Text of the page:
ORIGINALLY PUBLISHED IN THE GEORGIA STRAIGHT, AUG. 3, 2000
Just before Sting took the stage at GM Place last Friday (July 28), one of his guitar techs strode out with a Stratocaster and, while checking the sound of the on-stage monitors, banged off a few power chords, even conjuring a brief moment of feedback. “That’s the raunchiest this show’s ever gonna get,” I thought to myself, and I was right.
But that’s okay. I hadn’t come expecting to see the former Police man leap about amid the ska-punk racket of his old power trio. I realize that he’s mellowed into the kind of laid-back, adult-contemporary artist fans of Celine Dion and Yanni admire. I was mainly there because my younger sister is a big Sting fan, and if taking my siblings out to see acts like Sting, Elton John, and Tina Turner is what’s needed to keep the family together, so be it.
Sting started things off quietly with “A Thousand Years”, the opening track of his current Brand New Day CD, noodling away on electric guitar before switching to the familiar bass for his 1985 hit “If You Love Somebody Set Them Free”. Even though I’m not Sting’s number one fan, I certainly admire his skills as a singer-bassist. He’s the only one-named wonder among the likes of Bono, Cher, and Madonna who’s proficient on an instrument as well as vocals. And his immaculate band—which included two keyboardists, a guitarist, a drummer, a backup vocalist/hand percussionist, and an awesome trumpet player—was an accomplished ensemble that ranged effortlessly between the new album’s country-and-western (“Fill Her Up”), hip-hop (“Perfect Love…Gone Wrong”), and funk-pop (“Brand New Day”) stylings.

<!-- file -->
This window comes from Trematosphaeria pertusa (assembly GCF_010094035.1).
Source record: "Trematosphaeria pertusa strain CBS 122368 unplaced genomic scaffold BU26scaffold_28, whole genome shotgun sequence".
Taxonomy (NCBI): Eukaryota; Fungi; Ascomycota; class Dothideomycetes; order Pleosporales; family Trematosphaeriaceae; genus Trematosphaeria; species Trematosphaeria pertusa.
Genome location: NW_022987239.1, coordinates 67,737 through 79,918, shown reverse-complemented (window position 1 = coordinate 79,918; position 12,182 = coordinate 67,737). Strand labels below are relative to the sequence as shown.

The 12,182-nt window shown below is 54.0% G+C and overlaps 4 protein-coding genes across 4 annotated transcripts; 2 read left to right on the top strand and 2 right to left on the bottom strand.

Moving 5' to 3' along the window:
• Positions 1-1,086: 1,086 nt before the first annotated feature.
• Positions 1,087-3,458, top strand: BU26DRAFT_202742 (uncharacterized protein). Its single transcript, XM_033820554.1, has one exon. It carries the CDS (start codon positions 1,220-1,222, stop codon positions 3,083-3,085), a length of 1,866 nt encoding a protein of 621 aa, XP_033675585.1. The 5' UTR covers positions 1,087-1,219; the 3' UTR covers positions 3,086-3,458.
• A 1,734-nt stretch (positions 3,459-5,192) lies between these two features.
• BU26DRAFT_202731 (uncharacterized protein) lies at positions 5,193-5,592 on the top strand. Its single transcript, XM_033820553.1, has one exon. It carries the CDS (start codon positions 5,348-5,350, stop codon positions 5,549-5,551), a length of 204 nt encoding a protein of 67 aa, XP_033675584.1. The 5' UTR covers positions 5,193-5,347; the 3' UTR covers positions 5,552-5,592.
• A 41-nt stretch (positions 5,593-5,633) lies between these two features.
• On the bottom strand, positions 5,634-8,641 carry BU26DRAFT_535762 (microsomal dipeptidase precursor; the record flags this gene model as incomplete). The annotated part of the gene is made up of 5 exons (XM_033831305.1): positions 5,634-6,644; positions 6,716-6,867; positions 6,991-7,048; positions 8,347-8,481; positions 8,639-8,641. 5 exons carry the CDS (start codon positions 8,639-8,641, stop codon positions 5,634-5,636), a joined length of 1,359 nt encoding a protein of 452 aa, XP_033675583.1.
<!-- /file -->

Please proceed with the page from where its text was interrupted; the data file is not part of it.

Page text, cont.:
At the first sign of a Police song—1981’s “Every Little Thing She Does Is Magic”—large portions of the crowd suddenly stood up and started acting like rock fans. A few tunes later Sting got them all riled up again with his choppy hooker ode, “Roxanne”, and the extreme audience response made me wonder what’s stopping him from getting back together with Andy Summers and Stewart Copeland and packing stadiums everywhere with a Police reunion tour.
Judging by his healthy glow and muscular physique, I’d guess that Sting could still leap about if he needed to. And seeing as everything from his ticket stubs to his huge stageside banners signified corporate involvement with the “sting.compaq.com” plug, he obviously likes money. The undying love people have for the Police was driven home by the wild reactions Sting got for including “Every Breath You Take” and “Message in a Bottle” in his impressive four-song encore.